Materials & Waste M&W-1 Refined materials used on site tons
M&W-2 Percent of refined materials from recycled or waste material percent
M&W-3 Unrefined materials used on site tons
M&W-4 Percent of unrefined materials from recycled or waste material percent
M&W-5 Onsite hazardous waste generated tons
M&W-6 Onsite non-hazardous waste generated tons
M&W-7 Percent of total potential onsite waste that is recycled or reused percent
Water   Onsite water use (by source)  
W-1 - Source, use, fate combination #1 millions of gallons
W-2 - Source, use, fate combination #2 millions of gallons
W-3 - Source, use, fate combination #3 millions of gallons
W-4 - Source, use, fate combination #4 millions of gallons
Energy E-1 Total energy use MMBtu
E-2 Total energy voluntarily derived from renewable resources  
E-2A - Onsite generation or use and biodiesel use MMBtu
E-2B - Voluntary purchase of renewable electricity MWh
E-2C - Voluntary purchase of RECs MWh
Air A-1 Onsite NOx, SOx, and PM10 emissions lbs
A-2 Onsite HAP emissions lbs
A-3 Total NOx, SOx, and PM10 emissions lbs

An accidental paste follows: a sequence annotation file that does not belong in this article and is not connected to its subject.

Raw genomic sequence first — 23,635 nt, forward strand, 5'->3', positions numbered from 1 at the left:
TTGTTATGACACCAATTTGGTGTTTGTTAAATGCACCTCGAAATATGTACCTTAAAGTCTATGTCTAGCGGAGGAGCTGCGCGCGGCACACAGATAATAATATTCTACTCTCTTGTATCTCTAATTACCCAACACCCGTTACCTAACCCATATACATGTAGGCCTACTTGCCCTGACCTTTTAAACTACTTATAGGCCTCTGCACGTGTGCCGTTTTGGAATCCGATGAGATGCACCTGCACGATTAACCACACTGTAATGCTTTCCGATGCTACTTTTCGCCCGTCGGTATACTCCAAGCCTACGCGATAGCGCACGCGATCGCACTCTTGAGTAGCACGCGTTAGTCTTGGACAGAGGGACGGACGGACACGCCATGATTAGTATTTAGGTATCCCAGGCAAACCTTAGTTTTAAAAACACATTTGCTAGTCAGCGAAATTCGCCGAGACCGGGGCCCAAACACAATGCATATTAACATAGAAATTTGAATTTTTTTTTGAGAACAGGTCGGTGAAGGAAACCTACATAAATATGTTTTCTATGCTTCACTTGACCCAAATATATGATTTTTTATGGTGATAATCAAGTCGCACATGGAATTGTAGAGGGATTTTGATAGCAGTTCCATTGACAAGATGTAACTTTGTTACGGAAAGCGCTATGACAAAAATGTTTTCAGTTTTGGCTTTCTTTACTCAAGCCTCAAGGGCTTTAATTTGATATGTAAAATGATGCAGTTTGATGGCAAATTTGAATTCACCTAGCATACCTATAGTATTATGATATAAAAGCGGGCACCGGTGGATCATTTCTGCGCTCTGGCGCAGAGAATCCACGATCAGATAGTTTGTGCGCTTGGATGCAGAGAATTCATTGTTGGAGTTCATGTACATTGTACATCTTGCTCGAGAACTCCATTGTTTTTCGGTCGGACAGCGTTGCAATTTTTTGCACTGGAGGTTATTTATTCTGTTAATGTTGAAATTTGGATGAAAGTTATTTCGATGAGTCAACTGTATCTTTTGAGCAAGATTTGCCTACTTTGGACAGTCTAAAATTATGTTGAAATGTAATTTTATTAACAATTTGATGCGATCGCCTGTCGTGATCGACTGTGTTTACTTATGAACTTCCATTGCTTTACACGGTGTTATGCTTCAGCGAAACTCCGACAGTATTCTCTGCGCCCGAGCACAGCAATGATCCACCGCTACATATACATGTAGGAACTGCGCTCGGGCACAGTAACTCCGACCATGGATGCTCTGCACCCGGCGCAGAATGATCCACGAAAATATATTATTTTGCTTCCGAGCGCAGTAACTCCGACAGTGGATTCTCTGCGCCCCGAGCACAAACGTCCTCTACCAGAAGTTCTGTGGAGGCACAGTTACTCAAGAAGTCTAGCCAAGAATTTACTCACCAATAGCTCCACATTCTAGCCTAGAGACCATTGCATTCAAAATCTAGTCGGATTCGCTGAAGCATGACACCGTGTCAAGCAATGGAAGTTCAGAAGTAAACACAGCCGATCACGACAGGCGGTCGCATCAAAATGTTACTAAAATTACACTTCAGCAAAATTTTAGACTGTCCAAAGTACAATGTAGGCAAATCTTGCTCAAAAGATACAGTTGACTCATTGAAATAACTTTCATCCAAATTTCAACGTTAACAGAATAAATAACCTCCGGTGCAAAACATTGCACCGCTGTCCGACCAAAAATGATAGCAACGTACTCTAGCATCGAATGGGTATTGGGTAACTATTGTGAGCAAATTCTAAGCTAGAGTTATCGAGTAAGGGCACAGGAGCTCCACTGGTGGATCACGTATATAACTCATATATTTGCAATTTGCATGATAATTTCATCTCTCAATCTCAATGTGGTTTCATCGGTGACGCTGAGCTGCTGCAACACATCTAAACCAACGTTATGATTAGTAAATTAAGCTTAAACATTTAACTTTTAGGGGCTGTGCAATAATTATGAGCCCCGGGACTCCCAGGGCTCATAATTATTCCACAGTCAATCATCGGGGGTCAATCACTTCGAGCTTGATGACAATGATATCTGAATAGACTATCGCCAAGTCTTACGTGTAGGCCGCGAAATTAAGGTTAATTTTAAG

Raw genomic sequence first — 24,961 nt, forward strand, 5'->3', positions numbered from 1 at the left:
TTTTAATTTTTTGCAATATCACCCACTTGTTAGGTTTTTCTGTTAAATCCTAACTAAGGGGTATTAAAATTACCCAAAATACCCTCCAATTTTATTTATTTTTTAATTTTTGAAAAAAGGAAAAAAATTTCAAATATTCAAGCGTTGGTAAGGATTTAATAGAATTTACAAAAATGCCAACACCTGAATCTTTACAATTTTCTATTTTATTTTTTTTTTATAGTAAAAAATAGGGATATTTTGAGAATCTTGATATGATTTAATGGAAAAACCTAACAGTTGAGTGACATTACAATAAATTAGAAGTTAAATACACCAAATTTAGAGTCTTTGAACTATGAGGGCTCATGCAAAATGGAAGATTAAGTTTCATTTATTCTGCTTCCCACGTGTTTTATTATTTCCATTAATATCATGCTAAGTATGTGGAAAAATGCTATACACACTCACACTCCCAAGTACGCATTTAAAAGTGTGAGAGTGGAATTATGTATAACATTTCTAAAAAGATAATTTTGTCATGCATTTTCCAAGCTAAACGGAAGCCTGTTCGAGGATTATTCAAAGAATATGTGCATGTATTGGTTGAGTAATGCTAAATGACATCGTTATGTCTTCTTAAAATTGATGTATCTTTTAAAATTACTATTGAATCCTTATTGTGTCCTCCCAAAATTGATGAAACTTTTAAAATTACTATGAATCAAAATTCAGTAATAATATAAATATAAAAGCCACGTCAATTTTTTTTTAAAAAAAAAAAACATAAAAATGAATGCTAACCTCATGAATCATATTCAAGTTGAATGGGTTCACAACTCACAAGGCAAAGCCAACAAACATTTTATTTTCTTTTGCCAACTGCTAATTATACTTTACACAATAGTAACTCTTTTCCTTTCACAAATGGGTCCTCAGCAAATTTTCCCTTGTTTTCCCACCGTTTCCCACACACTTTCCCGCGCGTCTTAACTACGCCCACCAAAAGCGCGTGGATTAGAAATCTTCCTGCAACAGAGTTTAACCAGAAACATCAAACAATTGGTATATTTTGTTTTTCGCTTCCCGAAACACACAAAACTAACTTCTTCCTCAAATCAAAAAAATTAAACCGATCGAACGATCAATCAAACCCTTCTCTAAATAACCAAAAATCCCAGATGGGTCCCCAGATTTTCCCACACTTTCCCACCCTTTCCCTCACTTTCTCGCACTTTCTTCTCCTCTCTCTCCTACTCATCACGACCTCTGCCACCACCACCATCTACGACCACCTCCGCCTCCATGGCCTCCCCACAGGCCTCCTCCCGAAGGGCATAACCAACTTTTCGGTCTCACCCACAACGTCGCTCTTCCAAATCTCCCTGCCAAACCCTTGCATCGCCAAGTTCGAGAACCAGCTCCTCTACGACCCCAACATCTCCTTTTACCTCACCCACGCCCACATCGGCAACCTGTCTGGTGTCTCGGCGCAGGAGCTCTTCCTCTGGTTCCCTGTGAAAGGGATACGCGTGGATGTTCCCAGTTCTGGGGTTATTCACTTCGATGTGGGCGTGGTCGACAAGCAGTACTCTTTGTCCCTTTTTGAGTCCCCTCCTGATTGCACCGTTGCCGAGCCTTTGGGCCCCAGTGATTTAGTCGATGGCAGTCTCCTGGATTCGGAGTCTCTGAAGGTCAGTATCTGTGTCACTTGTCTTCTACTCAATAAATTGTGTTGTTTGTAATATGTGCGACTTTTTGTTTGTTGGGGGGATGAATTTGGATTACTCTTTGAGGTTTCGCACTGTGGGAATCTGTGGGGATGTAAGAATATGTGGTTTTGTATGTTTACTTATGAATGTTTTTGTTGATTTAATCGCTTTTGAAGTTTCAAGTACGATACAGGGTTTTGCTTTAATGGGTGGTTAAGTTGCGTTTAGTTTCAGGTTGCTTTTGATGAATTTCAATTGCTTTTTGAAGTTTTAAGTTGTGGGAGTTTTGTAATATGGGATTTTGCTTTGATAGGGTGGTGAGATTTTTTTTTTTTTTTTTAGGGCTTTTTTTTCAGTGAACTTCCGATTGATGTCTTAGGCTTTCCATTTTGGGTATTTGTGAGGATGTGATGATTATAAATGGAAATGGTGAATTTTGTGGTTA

A-4 Total HAP emissions lbs
A-5 Total GHG emissions tons CO2e
Land & Ecosystems Qualitative description
 

Appendices of the report provide:

  • Seventeen exhibits containing planning checklists along with user-friendly reference tables on aspects such as common conversion factors, typical contents of materials frequently used for cleanup, and typical energy demands of equipment deployed in the field
  • A series of spreadsheets illustrating potential formats for organizing raw data and quantified estimates and for presenting overall results of analysis, and
  • Footprint reduction scenarios illustrating use of the methodology.

EPA pilot tested the methodology from 2009 through 2011 at several sites, including Romic East Palo Alto, BP Wood River, and Travis Air Force Base. Prototypes of the methodology and the SEFA workbooks were used in the pilot testing. More information about green remediation practices that can be used to reduce the environmental footprint of cleanup projects is available through EPA's series of BMP fact sheets on specific remedies and other key issues. Examples where BMPs have been applied at cleanup sites can be found in EPA's online profiles of green remediation.

Spreadsheets for Environmental Footprint Analysis (SEFA):
Access and User Instructions